by Oliver_Halle
 The Agitator
March 05, 2012 10:31 AM | 1771 views | 4 4 comments | 78 78 recommendations | email to a friend | print | permalink

The Georgia General Assembly has taken time out from its very busy schedule to pass a bill of great importance that will surely promote job growth, lower crime, help to fix the housing crisis, and probably a number of other social ills. A Georgia resident can now get a sticker for his license plate that says, “In God We Trust”, and almost as good, the state is going to waive the one dollar fee because somehow to charge for it is disrespectful to God. If you get one of these stickers you can cover up the identification of your county, unless you have a vanity plate that doesn’t display the name of the county.

Presumably there is a public safety reason for the requirement that license tags show the county in which the car is registered. Or maybe it’s for tax purposes. Either way, since it is some sort of offense to remove the county identification, there must be some legitimate purpose for it. Why vanity plates are exempted I don’t know. Perhaps a reader can add some light to this. But I was wondering if a Georgia car owner can also cover up the county identification with another sticker? How about the original national motto, “E Pluribus Unum?” Would this garner him a ticket for some infraction related to defacing a license plate? If so, why? Is the state favoring one message over another? Is there a First Amendment issue here, especially if the state can’t provide a compelling reason for allowing one slogan over another?

What is there about our legislators that they go to such great lengths to prove how religious they are? It almost compares with the old days of southern politicians trying to “out seg” their opponents. Meanwhile, the same legislators who have bestowed this gift on us refuse to admit that they are bought and sold for sports and concert tickets, high priced dinners, golf outings, and so much more. Any serious lobbyist and gift reform is dead on arrival once again in the General Assembly. But they do have their priorities.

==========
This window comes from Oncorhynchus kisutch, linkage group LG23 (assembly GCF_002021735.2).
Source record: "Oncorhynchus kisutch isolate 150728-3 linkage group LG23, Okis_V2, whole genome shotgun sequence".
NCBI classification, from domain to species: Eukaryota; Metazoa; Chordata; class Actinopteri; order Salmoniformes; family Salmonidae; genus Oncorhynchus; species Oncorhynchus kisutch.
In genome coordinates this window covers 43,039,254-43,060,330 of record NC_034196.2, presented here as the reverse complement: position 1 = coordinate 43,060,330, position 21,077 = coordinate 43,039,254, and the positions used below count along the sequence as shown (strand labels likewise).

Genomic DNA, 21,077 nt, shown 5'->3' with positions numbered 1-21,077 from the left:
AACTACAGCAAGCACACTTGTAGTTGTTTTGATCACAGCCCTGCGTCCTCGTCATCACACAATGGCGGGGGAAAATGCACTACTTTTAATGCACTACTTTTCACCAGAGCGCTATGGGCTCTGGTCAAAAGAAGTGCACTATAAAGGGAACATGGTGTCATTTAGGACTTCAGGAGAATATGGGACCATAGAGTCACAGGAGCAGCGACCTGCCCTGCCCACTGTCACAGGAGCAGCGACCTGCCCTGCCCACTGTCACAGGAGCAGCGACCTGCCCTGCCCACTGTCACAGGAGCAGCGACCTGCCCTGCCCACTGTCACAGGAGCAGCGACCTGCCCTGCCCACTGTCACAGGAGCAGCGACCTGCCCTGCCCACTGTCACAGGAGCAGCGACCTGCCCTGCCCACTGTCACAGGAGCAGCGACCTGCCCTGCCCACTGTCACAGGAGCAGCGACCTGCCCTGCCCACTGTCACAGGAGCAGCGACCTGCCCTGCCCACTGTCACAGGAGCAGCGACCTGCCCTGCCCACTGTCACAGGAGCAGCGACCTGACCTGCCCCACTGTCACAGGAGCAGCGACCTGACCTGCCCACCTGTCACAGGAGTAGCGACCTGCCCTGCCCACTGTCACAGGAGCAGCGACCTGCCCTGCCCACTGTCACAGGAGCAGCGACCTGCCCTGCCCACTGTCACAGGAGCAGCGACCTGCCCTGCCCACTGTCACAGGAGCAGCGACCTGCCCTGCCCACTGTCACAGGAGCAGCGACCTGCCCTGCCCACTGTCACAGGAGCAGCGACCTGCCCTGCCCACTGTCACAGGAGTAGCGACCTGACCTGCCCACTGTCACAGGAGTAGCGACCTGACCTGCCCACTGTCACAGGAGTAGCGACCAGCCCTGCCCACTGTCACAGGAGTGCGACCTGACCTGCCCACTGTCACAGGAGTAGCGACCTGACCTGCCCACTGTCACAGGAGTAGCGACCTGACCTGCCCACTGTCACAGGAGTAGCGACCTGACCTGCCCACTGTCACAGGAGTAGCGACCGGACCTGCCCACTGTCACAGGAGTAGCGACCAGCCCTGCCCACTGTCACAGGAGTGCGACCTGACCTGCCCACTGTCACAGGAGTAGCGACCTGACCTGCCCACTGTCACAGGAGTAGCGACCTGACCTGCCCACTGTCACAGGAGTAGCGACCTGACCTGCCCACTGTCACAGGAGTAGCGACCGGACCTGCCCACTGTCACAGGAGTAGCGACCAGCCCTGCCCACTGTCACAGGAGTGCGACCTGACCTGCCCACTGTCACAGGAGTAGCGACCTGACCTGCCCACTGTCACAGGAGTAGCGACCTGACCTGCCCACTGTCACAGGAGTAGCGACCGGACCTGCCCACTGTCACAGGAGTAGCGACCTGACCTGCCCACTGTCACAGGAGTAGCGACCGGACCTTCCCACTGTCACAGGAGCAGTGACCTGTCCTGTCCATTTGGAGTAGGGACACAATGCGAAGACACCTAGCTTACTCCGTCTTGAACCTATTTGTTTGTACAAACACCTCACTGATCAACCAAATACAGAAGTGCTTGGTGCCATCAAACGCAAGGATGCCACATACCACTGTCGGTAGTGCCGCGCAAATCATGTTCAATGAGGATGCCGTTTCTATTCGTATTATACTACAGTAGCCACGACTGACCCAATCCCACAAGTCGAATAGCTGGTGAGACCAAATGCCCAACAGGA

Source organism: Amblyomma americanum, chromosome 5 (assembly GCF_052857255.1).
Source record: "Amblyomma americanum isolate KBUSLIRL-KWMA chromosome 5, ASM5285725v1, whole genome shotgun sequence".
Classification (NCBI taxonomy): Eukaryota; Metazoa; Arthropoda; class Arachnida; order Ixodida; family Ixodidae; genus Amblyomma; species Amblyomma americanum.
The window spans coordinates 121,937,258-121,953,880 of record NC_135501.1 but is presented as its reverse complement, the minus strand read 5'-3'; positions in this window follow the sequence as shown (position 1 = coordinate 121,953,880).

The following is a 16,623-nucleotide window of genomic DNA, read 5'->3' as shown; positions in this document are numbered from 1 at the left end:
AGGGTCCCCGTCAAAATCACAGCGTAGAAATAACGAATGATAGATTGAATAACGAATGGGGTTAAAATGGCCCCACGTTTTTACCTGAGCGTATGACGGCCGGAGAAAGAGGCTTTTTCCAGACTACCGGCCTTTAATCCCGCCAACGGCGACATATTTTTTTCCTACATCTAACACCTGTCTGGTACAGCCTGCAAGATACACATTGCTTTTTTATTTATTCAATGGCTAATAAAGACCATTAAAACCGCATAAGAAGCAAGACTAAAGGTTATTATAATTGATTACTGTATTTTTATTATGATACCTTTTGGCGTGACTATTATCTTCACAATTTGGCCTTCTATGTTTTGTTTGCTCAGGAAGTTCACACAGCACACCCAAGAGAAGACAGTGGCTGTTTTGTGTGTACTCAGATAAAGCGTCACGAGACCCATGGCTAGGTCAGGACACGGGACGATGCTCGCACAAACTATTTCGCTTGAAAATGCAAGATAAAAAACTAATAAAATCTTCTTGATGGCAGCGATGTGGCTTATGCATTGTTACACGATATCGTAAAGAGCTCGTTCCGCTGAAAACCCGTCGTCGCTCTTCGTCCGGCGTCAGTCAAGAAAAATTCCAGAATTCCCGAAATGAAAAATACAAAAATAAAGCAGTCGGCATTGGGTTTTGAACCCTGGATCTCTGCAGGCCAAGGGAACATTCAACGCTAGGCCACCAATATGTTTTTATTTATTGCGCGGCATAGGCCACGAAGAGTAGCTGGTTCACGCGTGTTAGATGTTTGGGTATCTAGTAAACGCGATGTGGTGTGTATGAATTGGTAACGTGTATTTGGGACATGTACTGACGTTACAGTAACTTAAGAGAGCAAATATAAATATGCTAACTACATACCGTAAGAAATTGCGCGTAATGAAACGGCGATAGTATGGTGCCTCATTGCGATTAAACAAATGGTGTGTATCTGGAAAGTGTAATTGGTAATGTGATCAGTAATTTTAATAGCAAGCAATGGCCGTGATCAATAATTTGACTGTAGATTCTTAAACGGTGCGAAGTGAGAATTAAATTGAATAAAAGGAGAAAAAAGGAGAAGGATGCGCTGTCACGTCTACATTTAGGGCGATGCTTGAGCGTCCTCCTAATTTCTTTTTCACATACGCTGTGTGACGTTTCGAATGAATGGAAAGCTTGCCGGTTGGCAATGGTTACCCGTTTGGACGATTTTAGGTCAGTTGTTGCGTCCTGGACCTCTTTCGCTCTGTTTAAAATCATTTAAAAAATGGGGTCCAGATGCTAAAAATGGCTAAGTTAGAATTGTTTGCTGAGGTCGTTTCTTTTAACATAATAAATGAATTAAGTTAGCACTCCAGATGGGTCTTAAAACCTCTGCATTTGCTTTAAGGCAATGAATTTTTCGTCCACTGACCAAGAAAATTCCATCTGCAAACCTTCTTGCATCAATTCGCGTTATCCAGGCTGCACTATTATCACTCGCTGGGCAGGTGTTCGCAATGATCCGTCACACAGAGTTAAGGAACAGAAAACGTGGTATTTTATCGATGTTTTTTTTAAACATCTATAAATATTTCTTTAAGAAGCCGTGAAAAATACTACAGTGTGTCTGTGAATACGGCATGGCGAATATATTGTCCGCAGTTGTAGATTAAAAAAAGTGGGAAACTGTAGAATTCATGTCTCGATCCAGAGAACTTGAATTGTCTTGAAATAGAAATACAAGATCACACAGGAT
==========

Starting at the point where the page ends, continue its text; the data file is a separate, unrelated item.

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March 15, 2012
Well, I can certainly understand why "anonymous" hides behind his ability to be unknown to us--as he has nothing to say. --Ed B.
March 09, 2012
It would seem that this guy loves the sound of his own voice. In addition, with only 15 or so views why does he no try another forum to get readers?
Diane B.
March 05, 2012
Apparently bumper stickers and church decals aren't enough for some people--they want to give the impression that the state of Georgia officially sanctions religious belief by way of their license plates.
March 05, 2012
The Agitator is too mild and reasonable about legislators who are plainly engaged in sheer demagoguery. Not only is making IGWT stickers available to citizens potentially interference with law enforcement who'd be aided by knowledge of what county a tag is from, it's also directly contradictory to the Georgia Constitution:

Article I, Section II, Paragraph VII, declares: "Separation of church and state. No money shall ever be taken from the public treasury, directly or indirectly, in aid of any church, sect, cult, or religious denomination or any sectarian institution."

Please note that this prohibits spending any of my tax dollars, directly or indirectly, to support religion--so printing up tag stickers is unacceptable, whatever their actual cost, even if tagholders do pay a dollar. And it's utterly unnecessary as well, since anyone can go online and find many sites that will print up bumper stickers for your car. These can say "In God We Rust" or your favorite religious slogan in about any size, color, shape, etc., you want. So reasonable citizens, especially "conservatives," should not want government doing something for them they can easily do for themselves.
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